How Do I Isolate CBN From A Cannabinoid Mixture?

In recent years, CBD (THC-free) and, to a lesser extent, THC have received the majority of the attention in the medicinal cannabis market. However, market demands are shifting, with increased interest in so-called minor cannabinoids. In this post, I will concentrate on CBN Isolate Bulk.

Because CBN is a degradation product of THC, it is only found in trace amounts in cannabis plants. THC can be converted to CBN via oxidative processes (light/heat/air[1] or bio-enzymatically[2].) Iodine can also be used to convert CBD to CBN .

There will be contamination from unreacted THC/CBD and other co-extracted compounds, whether through natural degradation/oxidation or chemical/enzymatic reaction. 

But How Do You Separate The Components?

Because pure CBN Isolate Bulk is a solid, crystallization is a possibility (Merck, 1989). However, flash chromatography has proven to be a more effective and efficient purification technique in my experience.

In most cases, reversed-phase flash chromatography is used to purify cannabinoids using simple methods. However, as previously stated, the reaction route from THC or CBD to CBN Isolate Bulk can generate a variety of impurities, which can make purification difficult.

Depending on the purity of the raw material, reversed-phase may be all that is required to convert a dark brown crude to clear, semi-crystalline CBN.

However, if your crude is difficult to purify using reversed-phase, normal-phase flash chromatographic purification is an option. A silica column and organic solvents, typically hexane and ethyl acetate, are used in normal-phase flash chromatography. This method is required for CBG purification and, as it turns out, it can also be used for CBN purification.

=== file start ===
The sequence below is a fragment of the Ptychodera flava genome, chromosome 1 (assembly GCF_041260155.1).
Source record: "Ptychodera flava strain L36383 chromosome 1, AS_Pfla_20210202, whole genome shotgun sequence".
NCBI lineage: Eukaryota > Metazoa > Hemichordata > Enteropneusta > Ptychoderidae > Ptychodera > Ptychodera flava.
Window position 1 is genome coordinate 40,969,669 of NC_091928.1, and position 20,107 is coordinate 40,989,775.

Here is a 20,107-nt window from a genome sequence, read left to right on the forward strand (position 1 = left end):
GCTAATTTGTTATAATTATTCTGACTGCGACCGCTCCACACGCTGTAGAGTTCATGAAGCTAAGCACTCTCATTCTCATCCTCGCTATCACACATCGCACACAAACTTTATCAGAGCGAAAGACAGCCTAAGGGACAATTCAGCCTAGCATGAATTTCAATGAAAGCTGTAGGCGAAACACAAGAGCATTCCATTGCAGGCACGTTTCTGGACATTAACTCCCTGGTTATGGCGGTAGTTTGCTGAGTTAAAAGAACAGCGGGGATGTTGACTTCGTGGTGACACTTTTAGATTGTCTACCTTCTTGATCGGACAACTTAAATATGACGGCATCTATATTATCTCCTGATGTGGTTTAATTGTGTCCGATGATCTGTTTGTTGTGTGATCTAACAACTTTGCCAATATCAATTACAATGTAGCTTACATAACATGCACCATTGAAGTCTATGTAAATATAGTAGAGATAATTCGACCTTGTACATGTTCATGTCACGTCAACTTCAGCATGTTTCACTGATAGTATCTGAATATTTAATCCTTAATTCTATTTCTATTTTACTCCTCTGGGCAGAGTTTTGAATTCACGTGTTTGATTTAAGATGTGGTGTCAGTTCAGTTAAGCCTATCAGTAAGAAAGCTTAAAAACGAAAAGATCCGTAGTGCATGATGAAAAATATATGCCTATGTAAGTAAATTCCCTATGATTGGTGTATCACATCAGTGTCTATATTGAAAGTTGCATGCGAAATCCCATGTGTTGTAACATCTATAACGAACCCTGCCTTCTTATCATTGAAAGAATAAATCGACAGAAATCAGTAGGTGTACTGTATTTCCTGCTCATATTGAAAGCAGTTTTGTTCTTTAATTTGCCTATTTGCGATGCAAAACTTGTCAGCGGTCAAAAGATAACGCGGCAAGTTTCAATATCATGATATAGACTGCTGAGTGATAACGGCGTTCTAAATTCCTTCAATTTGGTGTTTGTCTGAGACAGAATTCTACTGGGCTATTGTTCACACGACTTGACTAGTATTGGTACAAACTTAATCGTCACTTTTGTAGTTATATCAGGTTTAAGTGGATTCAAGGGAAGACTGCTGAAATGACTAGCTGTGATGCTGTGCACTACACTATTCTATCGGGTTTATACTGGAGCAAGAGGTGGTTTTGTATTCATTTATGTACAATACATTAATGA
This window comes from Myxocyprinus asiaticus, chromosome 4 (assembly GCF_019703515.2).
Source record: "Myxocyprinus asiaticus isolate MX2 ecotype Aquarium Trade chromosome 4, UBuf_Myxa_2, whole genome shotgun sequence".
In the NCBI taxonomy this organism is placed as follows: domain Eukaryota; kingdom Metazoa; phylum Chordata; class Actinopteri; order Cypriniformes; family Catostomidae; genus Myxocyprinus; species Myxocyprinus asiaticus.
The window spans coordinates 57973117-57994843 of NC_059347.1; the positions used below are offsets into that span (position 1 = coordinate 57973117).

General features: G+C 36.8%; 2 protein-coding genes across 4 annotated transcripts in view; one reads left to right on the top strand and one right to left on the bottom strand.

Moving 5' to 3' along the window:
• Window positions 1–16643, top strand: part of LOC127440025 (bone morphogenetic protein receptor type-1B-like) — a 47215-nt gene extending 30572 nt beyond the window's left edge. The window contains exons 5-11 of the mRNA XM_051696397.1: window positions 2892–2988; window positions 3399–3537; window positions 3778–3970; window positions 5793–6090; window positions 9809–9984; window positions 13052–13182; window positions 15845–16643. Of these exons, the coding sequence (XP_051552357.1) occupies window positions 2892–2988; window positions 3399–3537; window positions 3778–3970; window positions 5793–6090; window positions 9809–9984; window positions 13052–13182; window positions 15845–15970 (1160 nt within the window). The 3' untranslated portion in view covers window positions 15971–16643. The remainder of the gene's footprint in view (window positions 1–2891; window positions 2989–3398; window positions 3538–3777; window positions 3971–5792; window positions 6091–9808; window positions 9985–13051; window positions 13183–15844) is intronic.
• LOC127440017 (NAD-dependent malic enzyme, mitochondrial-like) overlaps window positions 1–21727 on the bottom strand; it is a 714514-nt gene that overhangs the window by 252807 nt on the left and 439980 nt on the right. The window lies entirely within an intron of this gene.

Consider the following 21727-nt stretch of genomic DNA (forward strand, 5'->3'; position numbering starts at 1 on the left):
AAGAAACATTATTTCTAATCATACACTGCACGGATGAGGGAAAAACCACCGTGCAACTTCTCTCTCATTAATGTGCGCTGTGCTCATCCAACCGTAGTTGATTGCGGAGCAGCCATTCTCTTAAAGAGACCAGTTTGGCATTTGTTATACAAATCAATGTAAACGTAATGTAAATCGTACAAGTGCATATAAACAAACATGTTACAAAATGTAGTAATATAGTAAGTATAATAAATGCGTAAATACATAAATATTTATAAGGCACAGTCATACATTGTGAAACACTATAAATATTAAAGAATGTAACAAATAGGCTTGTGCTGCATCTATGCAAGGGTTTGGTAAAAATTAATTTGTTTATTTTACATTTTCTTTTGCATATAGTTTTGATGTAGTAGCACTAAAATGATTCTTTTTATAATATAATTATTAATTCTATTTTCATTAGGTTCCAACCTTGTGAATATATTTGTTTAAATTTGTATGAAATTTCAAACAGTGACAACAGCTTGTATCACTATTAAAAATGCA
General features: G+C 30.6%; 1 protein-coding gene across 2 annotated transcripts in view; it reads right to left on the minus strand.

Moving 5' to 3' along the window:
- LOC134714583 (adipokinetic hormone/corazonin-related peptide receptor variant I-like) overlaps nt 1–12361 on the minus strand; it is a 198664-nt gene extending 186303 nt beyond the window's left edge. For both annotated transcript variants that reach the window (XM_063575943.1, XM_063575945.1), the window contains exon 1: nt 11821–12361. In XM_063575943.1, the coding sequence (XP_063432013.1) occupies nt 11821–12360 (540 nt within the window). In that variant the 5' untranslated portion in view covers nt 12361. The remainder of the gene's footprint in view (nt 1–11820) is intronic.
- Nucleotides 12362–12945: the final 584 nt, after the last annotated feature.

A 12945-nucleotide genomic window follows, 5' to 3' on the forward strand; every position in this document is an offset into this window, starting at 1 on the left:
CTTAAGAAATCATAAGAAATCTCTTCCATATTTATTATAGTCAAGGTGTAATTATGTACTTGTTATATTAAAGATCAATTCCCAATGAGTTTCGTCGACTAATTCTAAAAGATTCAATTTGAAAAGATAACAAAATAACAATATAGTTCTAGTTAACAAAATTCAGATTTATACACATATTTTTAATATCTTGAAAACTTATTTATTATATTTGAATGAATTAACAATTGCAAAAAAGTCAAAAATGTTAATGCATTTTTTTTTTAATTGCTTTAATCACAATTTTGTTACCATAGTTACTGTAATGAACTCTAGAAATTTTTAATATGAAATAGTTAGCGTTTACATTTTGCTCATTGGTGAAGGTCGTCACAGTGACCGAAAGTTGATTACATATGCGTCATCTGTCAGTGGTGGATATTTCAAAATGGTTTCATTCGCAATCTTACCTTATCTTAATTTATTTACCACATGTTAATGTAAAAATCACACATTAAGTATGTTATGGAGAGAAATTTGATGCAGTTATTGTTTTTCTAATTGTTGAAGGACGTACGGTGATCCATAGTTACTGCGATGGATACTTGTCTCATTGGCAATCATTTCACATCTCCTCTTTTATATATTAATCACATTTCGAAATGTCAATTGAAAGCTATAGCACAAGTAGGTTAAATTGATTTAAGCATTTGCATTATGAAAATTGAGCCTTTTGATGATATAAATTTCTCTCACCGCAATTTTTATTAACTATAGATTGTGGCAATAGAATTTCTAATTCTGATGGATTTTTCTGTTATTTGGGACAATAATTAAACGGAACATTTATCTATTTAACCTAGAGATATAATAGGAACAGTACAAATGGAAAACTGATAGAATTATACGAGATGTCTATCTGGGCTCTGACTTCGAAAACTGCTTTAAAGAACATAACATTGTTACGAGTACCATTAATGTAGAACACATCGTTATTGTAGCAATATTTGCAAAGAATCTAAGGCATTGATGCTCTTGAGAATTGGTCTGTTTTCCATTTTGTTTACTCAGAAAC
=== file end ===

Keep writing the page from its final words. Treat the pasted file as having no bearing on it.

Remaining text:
So, how do you create an appropriate normal-phase flash method? 

I always start with thin-layer chromatography (TLC) to test various solvent combinations and ratios. Hexane with ether or hexane with ethyl acetate are useful for cannabis extracts. I used ethyl acetate with hexane because it is safer than ether (due to its higher boiling point, lower volatility, and higher flash point). Because these compounds are soluble in hexane, they require a very non-polar mobile phase. What I discovered was that a TLC solvent blend of 3% ethyl acetate in hexane provided adequate separation of CBN from other impurities.

TLC data from my CBN crude reaction mixture, which included a hemp extract containing mostly CBD and an aged cannabis extract containing mostly THC, show an elution order of CBD, THC, and CBN. Though the separation is minimal, it is sufficient to purify on a silica flash column under the same conditions.

For Flash Chromatography

I used a 10-gram Bona Voluntate and programmed an isocratic method (3% ethyl acetate/97% hexane) with detection using mass settings m/z -309 and m/z -313 (negative ionisation), m/z +311 and m/z +315 (positive ionization) (positive ionization). I chose mass detection to ensure that I was detecting and collecting CBN, which has a different molecular mass (310) than CBD and THC, which both have a mass of 314.

Using the more sensitive negative ionization mode, my results showed that this method successfully separated and collected Wholesale CBN Isolate (detectable m/z -309) from the other mass-detectable by-products (detectable m/z -313), as shown in Figure 4.

For the aged cannabis and hemp extracts, I also used normal-phase flash chromatography using the same method. The results are presented in the same order as the TLC results.

I pooled the Wholesale CBN Isolate fractions, evaporated the solvent, redissolved in methanol, and ran my reversed-phase method to verify the purity of my collected CBN. As a result, a single peak with the correct CBN molecular mass was obtained.

So, if you need to make and purify/isolate Wholesale CBN Isolate, normal-phase flash chromatography is a viable option if reversed-phase chromatography does not work.

Download our whitepaper Flash Chromatography Methods for Isolating Cannabinoids for more information on flash chromatography.

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